What’s it like to be divinely inspired? From what source do we draw inspiration and strength if not from God? To whom do we offer gratitude and thanks for what we do have in life if that person–that entity–is not God? What does it feel like to know that true gratitude and an enveloping sense that prayer and faith are all that is needed to move mountains? Is it disconcerting because we are used to resistance and a constant fight—no matter our cause, no matter our audience? Or, is it completely satisfying to know that staying the righteous and faithful path is the right way to go?
We have had a big start to 2017. We’ve seen the peaceful passage of power in this country and said goodbye to our elegant and gracious President of the past eight years. We have watched continued fascination over the opening of the African American History museum in Washington D.C. We have watched marches for women, heard the latest Oscar nominations–one of which features a movie shot here in Pittsburgh and was based on a book written by the city’s own August Wilson. No matter what we view, participate in, or read, as Christians we are rooted in our faith, secure that God has a purpose for us and will make known to us our purpose in the world.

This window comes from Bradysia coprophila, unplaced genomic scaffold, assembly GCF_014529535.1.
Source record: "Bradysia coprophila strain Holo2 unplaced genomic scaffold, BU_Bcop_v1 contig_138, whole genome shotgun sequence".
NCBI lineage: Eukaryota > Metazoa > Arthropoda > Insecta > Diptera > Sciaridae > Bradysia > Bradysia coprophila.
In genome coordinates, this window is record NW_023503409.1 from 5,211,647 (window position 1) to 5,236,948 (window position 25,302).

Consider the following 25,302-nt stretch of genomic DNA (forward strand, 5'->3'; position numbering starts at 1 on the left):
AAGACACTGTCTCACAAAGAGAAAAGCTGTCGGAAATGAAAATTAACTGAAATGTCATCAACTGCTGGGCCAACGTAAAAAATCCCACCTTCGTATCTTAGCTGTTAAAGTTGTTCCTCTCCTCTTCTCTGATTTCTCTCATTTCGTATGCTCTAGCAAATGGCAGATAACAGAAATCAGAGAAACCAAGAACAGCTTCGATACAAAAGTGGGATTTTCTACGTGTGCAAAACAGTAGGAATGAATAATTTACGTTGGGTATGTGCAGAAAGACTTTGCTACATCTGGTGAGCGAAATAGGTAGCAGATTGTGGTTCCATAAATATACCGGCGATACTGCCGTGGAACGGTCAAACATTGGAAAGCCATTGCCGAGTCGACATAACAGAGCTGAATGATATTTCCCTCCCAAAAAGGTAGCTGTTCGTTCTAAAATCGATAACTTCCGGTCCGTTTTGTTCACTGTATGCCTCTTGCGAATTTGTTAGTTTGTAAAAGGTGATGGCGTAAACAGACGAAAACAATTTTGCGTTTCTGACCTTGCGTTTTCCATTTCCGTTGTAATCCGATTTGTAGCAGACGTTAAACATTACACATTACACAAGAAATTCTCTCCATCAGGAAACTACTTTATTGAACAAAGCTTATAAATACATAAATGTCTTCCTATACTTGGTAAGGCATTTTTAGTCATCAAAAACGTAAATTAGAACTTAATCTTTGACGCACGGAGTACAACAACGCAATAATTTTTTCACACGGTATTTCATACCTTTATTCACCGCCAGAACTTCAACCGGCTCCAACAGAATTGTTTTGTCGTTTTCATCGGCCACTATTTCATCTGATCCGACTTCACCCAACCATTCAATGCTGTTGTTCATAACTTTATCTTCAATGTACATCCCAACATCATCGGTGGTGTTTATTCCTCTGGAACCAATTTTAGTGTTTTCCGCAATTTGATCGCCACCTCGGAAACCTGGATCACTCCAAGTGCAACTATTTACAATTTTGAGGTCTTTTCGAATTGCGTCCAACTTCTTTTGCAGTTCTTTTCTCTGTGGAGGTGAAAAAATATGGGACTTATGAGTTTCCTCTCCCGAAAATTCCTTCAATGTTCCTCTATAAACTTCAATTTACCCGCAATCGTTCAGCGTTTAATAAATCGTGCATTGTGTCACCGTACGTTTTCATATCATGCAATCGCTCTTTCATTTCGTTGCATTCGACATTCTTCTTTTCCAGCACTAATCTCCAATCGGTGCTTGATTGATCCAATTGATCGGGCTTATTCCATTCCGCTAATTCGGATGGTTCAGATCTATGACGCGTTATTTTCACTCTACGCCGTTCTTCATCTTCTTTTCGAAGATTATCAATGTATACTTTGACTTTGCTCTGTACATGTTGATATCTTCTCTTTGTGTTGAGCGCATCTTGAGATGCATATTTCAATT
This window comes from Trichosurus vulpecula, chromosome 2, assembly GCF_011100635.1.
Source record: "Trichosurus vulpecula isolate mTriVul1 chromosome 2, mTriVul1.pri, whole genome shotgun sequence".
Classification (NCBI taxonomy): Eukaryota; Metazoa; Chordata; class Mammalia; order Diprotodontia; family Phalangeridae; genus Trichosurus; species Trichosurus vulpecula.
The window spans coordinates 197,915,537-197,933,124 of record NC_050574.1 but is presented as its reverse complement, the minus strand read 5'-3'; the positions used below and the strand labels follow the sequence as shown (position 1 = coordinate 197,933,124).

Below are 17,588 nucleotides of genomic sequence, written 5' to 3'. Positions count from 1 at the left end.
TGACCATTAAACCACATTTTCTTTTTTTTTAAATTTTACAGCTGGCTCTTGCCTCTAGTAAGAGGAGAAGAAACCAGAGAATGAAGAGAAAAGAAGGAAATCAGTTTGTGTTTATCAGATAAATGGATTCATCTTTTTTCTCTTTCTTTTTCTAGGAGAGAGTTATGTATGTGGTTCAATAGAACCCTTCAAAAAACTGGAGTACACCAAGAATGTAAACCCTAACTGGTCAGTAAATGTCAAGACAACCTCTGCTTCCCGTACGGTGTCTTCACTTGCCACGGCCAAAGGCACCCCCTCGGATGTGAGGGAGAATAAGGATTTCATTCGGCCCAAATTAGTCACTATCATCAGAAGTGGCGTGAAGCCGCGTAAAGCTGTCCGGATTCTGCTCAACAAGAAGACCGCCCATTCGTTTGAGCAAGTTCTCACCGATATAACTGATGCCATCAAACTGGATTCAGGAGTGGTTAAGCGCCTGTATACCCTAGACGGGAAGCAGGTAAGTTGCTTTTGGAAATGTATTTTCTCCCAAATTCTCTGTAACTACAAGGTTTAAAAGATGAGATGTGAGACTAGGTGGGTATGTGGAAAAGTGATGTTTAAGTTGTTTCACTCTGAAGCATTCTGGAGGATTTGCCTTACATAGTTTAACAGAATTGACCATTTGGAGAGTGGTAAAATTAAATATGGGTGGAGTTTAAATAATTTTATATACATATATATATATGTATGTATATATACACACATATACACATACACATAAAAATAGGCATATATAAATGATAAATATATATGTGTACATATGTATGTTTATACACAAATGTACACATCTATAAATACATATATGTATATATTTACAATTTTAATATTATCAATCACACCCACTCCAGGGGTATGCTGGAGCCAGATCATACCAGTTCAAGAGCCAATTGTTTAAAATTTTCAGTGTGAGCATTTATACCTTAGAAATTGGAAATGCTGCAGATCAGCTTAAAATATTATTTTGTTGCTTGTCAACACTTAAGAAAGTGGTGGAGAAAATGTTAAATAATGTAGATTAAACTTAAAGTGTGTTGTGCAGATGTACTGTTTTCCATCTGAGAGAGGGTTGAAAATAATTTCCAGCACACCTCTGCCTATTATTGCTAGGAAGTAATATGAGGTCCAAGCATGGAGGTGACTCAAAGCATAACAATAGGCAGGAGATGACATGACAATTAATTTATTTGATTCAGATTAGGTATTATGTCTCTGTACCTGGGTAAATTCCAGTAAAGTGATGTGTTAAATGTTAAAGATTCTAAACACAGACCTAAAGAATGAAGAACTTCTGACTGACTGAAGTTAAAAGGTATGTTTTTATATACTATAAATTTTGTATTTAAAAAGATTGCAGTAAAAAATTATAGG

Proverbs 19:21 tells us, “Many are the plans in a person's heart, but it is the LORD's purpose that prevails” (NIV).
Having just passed our Martin Luther King Jr. national holiday, many of us are filled with the spirit of unity and peaceful progression. Whether we use that to move anything in our worlds in a positive direction is up to us. As the scripture here tells us, God and our sense of our service to Him should guide us in our endeavors. What feels right as a Christian? What does God ask of us? Sometimes, in these cases, the old adages hold true. “God helps those who help themselves” definitely paints a picture that is certainly relevant in today’s turbulent world. After all, you can sit and complain about your circumstance or you can do something to change it. This is Martin Luther King Jr.’s legacy–and it is one brimming with hope. It is the bright core of what unites us when we need it most–and when our churches, communities, the country, and the world also need it most.